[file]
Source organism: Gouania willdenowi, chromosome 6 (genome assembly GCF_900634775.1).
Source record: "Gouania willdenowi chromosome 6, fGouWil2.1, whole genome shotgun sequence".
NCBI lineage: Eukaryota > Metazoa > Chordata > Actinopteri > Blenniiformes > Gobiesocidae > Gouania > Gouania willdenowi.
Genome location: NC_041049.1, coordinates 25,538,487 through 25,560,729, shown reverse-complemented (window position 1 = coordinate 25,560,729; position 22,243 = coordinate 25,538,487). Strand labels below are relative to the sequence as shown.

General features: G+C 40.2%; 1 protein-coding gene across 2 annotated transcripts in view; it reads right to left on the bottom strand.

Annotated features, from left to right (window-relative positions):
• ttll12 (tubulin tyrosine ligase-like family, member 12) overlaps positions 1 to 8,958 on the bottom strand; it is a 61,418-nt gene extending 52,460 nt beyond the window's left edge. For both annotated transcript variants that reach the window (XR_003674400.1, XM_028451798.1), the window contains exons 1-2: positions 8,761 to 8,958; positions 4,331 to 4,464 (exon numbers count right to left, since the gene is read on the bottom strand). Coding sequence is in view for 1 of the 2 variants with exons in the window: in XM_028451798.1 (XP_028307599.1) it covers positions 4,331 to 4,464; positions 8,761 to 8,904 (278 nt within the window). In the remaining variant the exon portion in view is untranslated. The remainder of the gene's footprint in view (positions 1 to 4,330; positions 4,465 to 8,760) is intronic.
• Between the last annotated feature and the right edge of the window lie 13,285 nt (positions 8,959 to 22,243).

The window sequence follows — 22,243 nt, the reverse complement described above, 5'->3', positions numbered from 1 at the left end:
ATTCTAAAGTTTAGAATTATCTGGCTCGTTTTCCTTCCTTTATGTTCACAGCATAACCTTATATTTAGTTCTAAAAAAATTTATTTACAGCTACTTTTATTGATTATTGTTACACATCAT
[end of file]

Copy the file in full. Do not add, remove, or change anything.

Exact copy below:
Source organism: Gouania willdenowi, chromosome 6 (genome assembly GCF_900634775.1).
Source record: "Gouania willdenowi chromosome 6, fGouWil2.1, whole genome shotgun sequence".
NCBI lineage: Eukaryota > Metazoa > Chordata > Actinopteri > Blenniiformes > Gobiesocidae > Gouania > Gouania willdenowi.
Genome location: NC_041049.1, coordinates 25,538,487 through 25,560,729, shown reverse-complemented (window position 1 = coordinate 25,560,729; position 22,243 = coordinate 25,538,487). Strand labels below are relative to the sequence as shown.

General features: G+C 40.2%; 1 protein-coding gene across 2 annotated transcripts in view; it reads right to left on the bottom strand.

Annotated features, from left to right (window-relative positions):
• ttll12 (tubulin tyrosine ligase-like family, member 12) overlaps positions 1 to 8,958 on the bottom strand; it is a 61,418-nt gene extending 52,460 nt beyond the window's left edge. For both annotated transcript variants that reach the window (XR_003674400.1, XM_028451798.1), the window contains exons 1-2: positions 8,761 to 8,958; positions 4,331 to 4,464 (exon numbers count right to left, since the gene is read on the bottom strand). Coding sequence is in view for 1 of the 2 variants with exons in the window: in XM_028451798.1 (XP_028307599.1) it covers positions 4,331 to 4,464; positions 8,761 to 8,904 (278 nt within the window). In the remaining variant the exon portion in view is untranslated. The remainder of the gene's footprint in view (positions 1 to 4,330; positions 4,465 to 8,760) is intronic.
• Between the last annotated feature and the right edge of the window lie 13,285 nt (positions 8,959 to 22,243).

The window sequence follows — 22,243 nt, the reverse complement described above, 5'->3', positions numbered from 1 at the left end:
ATTCTAAAGTTTAGAATTATCTGGCTCGTTTTCCTTCCTTTATGTTCACAGCATAACCTTATATTTAGTTCTAAAAAAATTTATTTACAGCTACTTTTATTGATTATTGTTACACATCAT